I examine the educational theories of two Harvard thinkers: Philipp Frank and James Bryant Conant. I show how Frank’s program for science education had roots in the Viennese Unity of Science movement and that Frank sought to dissolve the boundaries between philosophy and science. I then show how Conant’s educational proposals were a response to the Cold War: educational reform could provide the unity needed for national survival and education in the history of science would make the technocracy of the atomic age less alien. In the final chapter I contrast Frank and Conant’s images of science specifically with regard to what they thought the practice of science was for. I then link Conant’s thoughts to the development of the idea of an autonomous and self-regulating scientific community in the 1950s. In the appendix I take issue with Steve Fuller’s discussion of Conant and Thomas Kuhn.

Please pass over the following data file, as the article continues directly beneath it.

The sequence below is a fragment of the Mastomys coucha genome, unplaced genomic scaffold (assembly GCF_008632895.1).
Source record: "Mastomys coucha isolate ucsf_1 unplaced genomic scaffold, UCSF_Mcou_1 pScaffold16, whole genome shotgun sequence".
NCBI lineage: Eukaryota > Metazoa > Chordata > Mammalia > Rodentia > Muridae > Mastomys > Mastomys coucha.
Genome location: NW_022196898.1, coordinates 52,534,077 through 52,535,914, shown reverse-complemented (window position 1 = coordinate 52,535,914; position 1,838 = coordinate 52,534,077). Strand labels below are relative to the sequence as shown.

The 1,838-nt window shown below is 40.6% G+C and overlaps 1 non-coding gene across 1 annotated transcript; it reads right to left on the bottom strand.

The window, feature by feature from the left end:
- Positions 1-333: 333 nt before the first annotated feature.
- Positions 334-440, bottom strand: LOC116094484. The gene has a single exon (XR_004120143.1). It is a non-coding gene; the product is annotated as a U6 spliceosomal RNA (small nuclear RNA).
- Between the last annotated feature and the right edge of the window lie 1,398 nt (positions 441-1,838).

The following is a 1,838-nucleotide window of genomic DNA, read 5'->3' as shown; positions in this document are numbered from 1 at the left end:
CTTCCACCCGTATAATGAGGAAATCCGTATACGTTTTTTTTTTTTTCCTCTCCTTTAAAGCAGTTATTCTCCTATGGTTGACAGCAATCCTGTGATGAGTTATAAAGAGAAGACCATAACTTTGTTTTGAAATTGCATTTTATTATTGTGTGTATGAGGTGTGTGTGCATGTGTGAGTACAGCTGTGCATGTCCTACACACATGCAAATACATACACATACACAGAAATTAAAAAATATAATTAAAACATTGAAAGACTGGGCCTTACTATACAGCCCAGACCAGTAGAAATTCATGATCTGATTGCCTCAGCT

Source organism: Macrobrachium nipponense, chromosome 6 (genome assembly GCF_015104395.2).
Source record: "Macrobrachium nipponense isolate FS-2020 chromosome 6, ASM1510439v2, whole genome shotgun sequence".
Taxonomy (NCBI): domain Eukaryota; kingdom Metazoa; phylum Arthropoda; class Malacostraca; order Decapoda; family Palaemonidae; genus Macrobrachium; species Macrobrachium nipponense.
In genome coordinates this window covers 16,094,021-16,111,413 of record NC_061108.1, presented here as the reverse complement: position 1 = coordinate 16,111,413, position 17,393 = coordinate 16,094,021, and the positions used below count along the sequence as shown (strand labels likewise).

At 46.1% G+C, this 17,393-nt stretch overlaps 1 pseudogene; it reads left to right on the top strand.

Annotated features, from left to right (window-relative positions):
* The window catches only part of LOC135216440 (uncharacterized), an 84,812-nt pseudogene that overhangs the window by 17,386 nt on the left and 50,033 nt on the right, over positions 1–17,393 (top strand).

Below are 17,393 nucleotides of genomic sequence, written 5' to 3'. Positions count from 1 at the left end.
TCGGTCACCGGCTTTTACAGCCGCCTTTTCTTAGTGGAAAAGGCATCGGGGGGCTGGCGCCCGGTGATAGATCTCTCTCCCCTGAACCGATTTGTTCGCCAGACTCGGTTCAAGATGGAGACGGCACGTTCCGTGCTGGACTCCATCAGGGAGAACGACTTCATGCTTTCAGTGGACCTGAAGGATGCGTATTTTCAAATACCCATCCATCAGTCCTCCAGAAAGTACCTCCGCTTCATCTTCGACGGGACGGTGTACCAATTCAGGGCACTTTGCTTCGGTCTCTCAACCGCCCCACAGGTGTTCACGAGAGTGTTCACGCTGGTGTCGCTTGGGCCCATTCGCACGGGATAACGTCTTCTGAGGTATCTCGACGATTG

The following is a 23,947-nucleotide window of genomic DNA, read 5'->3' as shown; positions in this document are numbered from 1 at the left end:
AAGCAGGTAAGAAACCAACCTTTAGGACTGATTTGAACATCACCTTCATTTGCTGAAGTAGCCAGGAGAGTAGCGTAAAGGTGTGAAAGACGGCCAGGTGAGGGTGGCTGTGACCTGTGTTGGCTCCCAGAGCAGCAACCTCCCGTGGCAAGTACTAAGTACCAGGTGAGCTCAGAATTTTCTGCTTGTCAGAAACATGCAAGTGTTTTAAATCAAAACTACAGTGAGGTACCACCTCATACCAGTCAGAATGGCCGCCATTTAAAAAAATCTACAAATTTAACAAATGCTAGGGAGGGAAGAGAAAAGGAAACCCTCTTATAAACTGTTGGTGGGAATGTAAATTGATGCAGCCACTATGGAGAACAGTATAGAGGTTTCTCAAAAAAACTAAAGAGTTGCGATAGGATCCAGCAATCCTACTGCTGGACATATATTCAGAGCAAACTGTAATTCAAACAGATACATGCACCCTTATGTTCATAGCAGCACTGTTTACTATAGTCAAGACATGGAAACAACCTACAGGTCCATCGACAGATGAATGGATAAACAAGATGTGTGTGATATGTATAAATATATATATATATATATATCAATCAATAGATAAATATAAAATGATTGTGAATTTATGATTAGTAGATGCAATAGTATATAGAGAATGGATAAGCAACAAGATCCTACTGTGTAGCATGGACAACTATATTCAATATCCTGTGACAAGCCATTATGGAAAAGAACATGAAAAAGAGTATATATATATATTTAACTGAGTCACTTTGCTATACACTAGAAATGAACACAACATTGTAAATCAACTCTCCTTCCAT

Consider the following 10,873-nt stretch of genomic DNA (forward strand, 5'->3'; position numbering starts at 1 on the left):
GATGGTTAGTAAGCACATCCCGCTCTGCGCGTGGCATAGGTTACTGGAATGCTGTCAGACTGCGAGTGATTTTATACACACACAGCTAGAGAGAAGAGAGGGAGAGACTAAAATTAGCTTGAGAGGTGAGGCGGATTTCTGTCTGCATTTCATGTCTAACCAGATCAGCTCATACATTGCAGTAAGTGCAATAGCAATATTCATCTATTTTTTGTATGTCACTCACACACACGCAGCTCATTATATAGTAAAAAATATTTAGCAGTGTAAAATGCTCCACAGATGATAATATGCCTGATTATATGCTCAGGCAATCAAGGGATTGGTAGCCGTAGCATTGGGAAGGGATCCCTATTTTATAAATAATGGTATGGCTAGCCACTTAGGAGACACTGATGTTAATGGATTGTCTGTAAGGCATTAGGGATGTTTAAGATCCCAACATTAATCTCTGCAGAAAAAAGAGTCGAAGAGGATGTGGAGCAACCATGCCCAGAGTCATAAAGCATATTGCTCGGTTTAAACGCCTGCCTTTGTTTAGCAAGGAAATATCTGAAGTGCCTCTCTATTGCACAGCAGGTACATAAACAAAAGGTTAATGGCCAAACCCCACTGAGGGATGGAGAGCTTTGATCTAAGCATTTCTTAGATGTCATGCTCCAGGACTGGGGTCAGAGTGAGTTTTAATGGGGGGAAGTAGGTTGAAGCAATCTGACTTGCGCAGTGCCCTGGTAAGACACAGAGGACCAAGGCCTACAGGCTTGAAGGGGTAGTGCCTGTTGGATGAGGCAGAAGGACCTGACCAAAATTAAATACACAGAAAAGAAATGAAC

|Author||Patrick David Slaney|
|Contributor||Chris Hamlin, Committee Member|
|Contributor||Don Howard, Committee Chair|
|Degree Level||Master's Thesis|
|Degree Discipline||History and Philosophy of Science|
|Departments and Units|